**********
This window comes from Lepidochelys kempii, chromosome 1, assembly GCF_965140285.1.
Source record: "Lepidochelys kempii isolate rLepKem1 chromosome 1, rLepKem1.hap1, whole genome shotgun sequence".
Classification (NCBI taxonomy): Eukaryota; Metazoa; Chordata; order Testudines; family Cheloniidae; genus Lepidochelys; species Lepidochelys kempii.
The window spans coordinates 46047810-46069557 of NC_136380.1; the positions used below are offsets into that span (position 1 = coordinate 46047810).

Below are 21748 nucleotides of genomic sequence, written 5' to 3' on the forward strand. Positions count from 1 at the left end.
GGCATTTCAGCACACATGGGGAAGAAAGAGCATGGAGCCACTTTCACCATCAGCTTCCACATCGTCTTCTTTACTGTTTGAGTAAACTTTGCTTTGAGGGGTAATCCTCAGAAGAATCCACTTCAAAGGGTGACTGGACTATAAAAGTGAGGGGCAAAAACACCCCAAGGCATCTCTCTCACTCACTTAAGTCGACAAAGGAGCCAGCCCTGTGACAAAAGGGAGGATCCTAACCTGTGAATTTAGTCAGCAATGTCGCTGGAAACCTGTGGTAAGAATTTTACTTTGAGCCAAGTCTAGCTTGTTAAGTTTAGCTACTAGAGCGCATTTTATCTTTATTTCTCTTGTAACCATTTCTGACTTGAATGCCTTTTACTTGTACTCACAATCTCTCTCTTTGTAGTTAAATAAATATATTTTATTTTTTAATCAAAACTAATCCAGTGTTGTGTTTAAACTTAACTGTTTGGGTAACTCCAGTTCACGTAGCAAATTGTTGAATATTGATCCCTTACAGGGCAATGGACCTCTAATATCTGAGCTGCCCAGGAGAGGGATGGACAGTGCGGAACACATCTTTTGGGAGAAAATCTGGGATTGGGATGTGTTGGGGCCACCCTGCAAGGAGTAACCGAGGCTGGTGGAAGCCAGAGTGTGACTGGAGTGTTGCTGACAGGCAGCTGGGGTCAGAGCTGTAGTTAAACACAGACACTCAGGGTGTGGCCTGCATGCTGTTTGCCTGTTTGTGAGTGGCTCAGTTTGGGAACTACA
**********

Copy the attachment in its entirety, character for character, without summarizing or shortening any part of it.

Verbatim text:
This window comes from Lepidochelys kempii, chromosome 1, assembly GCF_965140285.1.
Source record: "Lepidochelys kempii isolate rLepKem1 chromosome 1, rLepKem1.hap1, whole genome shotgun sequence".
Classification (NCBI taxonomy): Eukaryota; Metazoa; Chordata; order Testudines; family Cheloniidae; genus Lepidochelys; species Lepidochelys kempii.
The window spans coordinates 46047810-46069557 of NC_136380.1; the positions used below are offsets into that span (position 1 = coordinate 46047810).

Below are 21748 nucleotides of genomic sequence, written 5' to 3' on the forward strand. Positions count from 1 at the left end.
GGCATTTCAGCACACATGGGGAAGAAAGAGCATGGAGCCACTTTCACCATCAGCTTCCACATCGTCTTCTTTACTGTTTGAGTAAACTTTGCTTTGAGGGGTAATCCTCAGAAGAATCCACTTCAAAGGGTGACTGGACTATAAAAGTGAGGGGCAAAAACACCCCAAGGCATCTCTCTCACTCACTTAAGTCGACAAAGGAGCCAGCCCTGTGACAAAAGGGAGGATCCTAACCTGTGAATTTAGTCAGCAATGTCGCTGGAAACCTGTGGTAAGAATTTTACTTTGAGCCAAGTCTAGCTTGTTAAGTTTAGCTACTAGAGCGCATTTTATCTTTATTTCTCTTGTAACCATTTCTGACTTGAATGCCTTTTACTTGTACTCACAATCTCTCTCTTTGTAGTTAAATAAATATATTTTATTTTTTAATCAAAACTAATCCAGTGTTGTGTTTAAACTTAACTGTTTGGGTAACTCCAGTTCACGTAGCAAATTGTTGAATATTGATCCCTTACAGGGCAATGGACCTCTAATATCTGAGCTGCCCAGGAGAGGGATGGACAGTGCGGAACACATCTTTTGGGAGAAAATCTGGGATTGGGATGTGTTGGGGCCACCCTGCAAGGAGTAACCGAGGCTGGTGGAAGCCAGAGTGTGACTGGAGTGTTGCTGACAGGCAGCTGGGGTCAGAGCTGTAGTTAAACACAGACACTCAGGGTGTGGCCTGCATGCTGTTTGCCTGTTTGTGAGTGGCTCAGTTTGGGAACTACA